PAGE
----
By a Newsnet reporter
After the Chancellor’s Budget failure to tackle soaring fuel prices this week, the SNP has confirmed that it will bring forward an amendment to the Budget Bill to introduce a Fuel Duty Regulator which would protect jobs in the transport industry and help motorists and businesses.
The mechanism, which was supported by the Tories when in opposition, would freeze fuel duty increases as oil prices rise with a parallel reduction in duty to match the extra revenue from VAT from higher pump prices. The proposal has been backed by the Road Haulage Association.
Speaking on BBC1’s Andrew Marr programme in July 2008, while in opposition, Mr Osborne said: “Our proposal is for a fair fuel stabiliser. What this would mean is that when the price of oil goes up the fuel duty comes down to help families.
“But the quid pro quo is that when the price of oil falls the duty goes up. So Government is sharing the pain of rising oil prices, but Government is also sharing the gain when oil prices fall.”
Mr Osborne later described the plan as: “A common sense plan to help families, bring stability to the public finances and help the environment by making the price of carbon less volatile.”
However once in power the Conservative plans for a fair fuel regulator disappeared off the table. In last week’s Budget, the Chancellor said there would be no change to his plans to increase fuel duty from August despite rising oil prices. Petrol now averages 139.67p a litre, with diesel at 146.39p a litre, putting the UK amongst the most expensive countries in Europe for fuel prices.
The SNP’s Westminster Treasury spokesperson Stewart Hosie MP said:
“While the Tories have prioritised a tax cut for the rich, there was nothing in the Budget to help hard pressed motorists with the soaring cost of fuel.
“We now urgently need, not just a cut in duty, but the introduction of a fuel duty regulator to permanently bring prices under control. With the bulk of the pump price made up of tax, the Treasury must stop this highway robbery because soaring fuel prices are hindering economic recovery.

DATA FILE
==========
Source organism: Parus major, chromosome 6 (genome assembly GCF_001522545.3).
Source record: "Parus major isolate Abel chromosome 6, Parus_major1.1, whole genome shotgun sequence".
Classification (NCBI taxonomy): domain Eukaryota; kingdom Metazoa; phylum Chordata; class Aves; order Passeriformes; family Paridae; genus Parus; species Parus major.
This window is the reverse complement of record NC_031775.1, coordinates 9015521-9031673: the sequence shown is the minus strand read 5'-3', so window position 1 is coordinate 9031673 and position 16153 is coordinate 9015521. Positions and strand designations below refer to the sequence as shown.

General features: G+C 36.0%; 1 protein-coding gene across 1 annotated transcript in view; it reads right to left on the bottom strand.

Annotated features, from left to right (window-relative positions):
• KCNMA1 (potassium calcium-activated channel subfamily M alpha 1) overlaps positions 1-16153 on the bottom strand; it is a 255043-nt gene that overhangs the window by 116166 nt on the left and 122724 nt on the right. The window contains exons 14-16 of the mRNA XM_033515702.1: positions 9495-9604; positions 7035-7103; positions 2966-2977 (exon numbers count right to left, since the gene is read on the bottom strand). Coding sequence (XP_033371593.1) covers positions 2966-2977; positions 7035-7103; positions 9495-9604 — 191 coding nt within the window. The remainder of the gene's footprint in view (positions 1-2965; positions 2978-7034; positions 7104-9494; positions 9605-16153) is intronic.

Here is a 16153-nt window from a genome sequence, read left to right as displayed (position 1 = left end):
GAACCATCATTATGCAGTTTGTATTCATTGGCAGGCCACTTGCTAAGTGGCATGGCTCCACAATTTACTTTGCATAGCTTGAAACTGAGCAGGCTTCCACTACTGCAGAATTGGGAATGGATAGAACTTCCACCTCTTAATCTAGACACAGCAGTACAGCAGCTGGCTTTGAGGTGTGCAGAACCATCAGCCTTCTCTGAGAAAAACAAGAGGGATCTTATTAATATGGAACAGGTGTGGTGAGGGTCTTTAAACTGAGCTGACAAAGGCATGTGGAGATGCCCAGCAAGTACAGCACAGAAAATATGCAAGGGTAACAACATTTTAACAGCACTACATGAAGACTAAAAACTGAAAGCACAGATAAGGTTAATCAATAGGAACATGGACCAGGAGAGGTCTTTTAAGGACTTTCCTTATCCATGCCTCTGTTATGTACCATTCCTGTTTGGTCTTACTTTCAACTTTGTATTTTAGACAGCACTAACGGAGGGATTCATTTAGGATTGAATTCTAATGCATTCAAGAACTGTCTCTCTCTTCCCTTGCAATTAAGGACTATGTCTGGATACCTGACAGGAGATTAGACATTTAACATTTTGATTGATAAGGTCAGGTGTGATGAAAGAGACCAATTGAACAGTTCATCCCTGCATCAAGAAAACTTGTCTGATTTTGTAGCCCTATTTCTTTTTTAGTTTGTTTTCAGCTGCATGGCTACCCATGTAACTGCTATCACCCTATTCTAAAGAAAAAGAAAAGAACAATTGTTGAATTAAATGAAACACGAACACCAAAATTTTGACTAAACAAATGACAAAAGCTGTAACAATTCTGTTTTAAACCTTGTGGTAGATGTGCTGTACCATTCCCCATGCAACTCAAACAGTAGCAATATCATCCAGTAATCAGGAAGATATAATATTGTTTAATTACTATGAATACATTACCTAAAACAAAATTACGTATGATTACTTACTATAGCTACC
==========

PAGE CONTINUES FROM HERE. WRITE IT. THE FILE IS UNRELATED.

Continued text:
“In 2008, George Osborne launched plans for a ‘Fair Fuel Stabiliser’, describing it as a ‘common sense plan’. As well as being common sense, it is unanswerable and fair for Scotland, given that we pay among the highest fuel prices in Europe even as Scottish oil revenues surge into the UK Exchequer.
“With record North Sea oil and gas revenues flowing to the Treasury, we need to see some of that money used to bring fuel prices down, and to keep them stable, through a fuel duty regulator.
“The SNP have consistently called for the introduction of a fuel duty regulator, in contrast the only measure Labour introduced was the fuel price escalator that increased the misery for motorists.
“The Tories and Lib Dems promised action before the election. They have the money – Scotland’s oil money – and the powers to deliver.
“If Westminster will not act, the powers should be passed to the Scottish Parliament so that it can. If Scotland had control of fuel duty, the SNP government would introduce a fuel duty regulator to lower prices now.”